So what were the highs (& lows).  The biggest high was rounding the last corner to see the finish & a well deserved drink/sit down!  Although somewhat of an anticlimax as we were finishing at around 2am in the pitch dark so there was hardly anyone around, we had not really seen another walk for the best part of 2-3 hours at this time.  For the previous half hour the finish line had been in sight, but the menaders of the river had kept it just out of reach!  By far the lowest low was around 77km when ever part of the body ached, the blister on the feet we starting to appear, and sitting down was not an option!  Once sitting there was no chance of getting back up.  There was also the moment I walked into an electric fence in the dark to avoid climbing over a stile - that will serve me right!

The Reward
 Over the course of 100km (yes I know it only says 99.83km!!!) you rack up a fair few stats but the main one was 18hrs 58 mins 21secs of walking time in a 22 hour period is not bad going

What next?  Well that was almost a year ago now so time to start thinking about the next stupid thing to do!!

Wednesday, 21 May 2014

15 Not Out

T1300 - Robust & reliable
Well Almost 15 Years not out!

28th June 1999 - my first day as a qualified Land Surveyor.  I was sent up to the Three Rivers Project in Staines with a Principle Surveyor and Assistant to learn the ropes, with all the kit crammed into an old Toyota Corolla plus the three of us we were off travelling round the M25 in the hammering rain, with the traffic getting heavier, and the rain unrelenting.  We never did get to site!

Cutting Edge at the time
29th June 1999 - my second day as a qualified Land Surveyor, back to Staines with some success this time, although the rain was still hammering down all day.  Spirits undampened I took to the role of setting up the instrument and logging the observations, recording the point code in my yellow book, head down hard at work.  I think we achieved the grand total of about 200 points all day which was probably not helped by me kicking the tripod at least twice and having to re-set up!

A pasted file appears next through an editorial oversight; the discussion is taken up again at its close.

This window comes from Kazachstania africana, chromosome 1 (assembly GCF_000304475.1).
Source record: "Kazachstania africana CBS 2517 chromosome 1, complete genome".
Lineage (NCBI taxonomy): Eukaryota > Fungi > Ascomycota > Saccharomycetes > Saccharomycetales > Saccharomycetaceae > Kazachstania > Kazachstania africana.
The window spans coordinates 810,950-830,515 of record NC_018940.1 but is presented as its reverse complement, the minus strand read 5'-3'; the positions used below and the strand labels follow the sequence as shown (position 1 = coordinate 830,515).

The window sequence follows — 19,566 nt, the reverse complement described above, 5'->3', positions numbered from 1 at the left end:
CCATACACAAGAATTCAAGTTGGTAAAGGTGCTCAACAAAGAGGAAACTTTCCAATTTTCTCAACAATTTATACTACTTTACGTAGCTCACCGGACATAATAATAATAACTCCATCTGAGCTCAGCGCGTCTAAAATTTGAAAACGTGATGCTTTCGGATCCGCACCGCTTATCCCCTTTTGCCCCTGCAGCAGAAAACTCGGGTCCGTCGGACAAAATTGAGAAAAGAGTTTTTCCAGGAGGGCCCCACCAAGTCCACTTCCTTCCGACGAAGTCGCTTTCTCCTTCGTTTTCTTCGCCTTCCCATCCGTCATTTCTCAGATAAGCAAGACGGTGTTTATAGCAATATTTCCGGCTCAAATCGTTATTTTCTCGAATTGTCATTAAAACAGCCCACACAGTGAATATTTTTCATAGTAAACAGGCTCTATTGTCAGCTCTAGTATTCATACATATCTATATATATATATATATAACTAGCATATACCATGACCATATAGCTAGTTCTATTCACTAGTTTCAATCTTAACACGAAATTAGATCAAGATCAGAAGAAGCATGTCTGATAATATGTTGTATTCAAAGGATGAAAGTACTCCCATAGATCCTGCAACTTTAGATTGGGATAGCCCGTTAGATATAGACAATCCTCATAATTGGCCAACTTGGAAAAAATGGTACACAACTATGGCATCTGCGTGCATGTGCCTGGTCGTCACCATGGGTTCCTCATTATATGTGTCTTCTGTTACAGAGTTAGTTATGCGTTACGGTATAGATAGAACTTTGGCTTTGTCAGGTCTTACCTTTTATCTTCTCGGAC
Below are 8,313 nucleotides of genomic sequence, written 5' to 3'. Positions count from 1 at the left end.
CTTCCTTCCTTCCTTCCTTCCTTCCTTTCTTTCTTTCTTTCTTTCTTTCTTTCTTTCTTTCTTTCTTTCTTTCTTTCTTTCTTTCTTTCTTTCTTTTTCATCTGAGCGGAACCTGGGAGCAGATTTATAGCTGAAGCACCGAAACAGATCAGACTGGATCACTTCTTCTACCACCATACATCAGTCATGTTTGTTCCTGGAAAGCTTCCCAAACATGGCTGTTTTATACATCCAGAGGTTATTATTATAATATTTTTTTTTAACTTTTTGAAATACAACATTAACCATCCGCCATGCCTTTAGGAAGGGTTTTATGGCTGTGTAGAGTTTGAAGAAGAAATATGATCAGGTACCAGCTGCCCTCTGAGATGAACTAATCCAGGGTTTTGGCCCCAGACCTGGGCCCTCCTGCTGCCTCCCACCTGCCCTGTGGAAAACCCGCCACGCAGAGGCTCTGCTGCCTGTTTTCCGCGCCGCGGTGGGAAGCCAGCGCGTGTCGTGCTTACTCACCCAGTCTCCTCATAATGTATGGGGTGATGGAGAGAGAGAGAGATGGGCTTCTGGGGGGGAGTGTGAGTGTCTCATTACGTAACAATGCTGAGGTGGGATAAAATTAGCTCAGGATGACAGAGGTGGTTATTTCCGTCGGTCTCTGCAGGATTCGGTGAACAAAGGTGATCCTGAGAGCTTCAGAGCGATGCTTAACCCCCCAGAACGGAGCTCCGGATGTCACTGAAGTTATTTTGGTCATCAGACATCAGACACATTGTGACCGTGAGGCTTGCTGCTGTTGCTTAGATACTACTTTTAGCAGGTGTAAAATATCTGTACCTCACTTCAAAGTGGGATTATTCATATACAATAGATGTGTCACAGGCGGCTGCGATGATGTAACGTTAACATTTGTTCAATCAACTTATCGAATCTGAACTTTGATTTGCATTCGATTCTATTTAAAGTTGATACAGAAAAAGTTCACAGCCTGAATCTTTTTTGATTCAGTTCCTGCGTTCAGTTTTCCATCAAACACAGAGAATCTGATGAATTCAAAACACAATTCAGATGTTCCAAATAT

DOS!!!!!
Fifteen years is less than half my life (yes you'll be shocked to hear I am over 30), but a lot has changed in that time.  During my first years of surveying we only got a mobile phone if we were above a certain level of seniority, the Internet was very much in its infancy and certainly not a constant distraction at work. Instruments needed an Assistant to work, we couldn't log data very quickly, and the data we did log was just a mass of numbers with very limited ability to add information about the point.  Then once back in the office downloading took long enough to boil the kettle, make the tea and drink it!  We didn't have the wonders of colourful graphics (unless you count the black & blue of dos!).  It was a DOS based processing system comprising of typed commands to get the data into a workable format.  Even at this point we didn't know if the survey was going to work, or if you'd have half the road survey pointing the wrong way because you typed in your opening bearing wrong!

TS Series - All gizmos & gadgets
 Fast forward 15 years, and look where we are now, mobile phones are an essential (albeit annoying) part of every day life - we long for the day our site is down in valley away from mobile phone signal.
 The age of the Survey Assistant is fast dying as instruments are increasingly robotic for one man operation.  Instead of the 200 points in a day, we can now easily top 1500 points in full colour with a mass of information associated with every point, and a plan of the site as you go so you know the survey works before you even reach the office.  Transfer of data from the instrument takes seconds, and within minutes you can have a drawing of the site in front of you which is ready to be tidied and sent to the client!  But then why mess about on site coding points when you can laser scan and get the information in a 3D model of a building in seconds, and it is not just buildings the development of airborne UAV's and drones means you can scan the ground equally as quickly without even leaving the office!
UAV Drone for Aerial Scanning

Was it better 15 years ago, or will it be better in 15 years time......................

Check back in 15 years I might be able to pass comment.  Right now I'm off to watch Back to the Future see if I can work out how that capacitor works, and get the answers sooner!

Please stay in touch with R L Surveys though the wonders of social media at Facebook, Twitter, and LinkedIn.  Alternatively we are always at the end of the phone line on 01233 800109.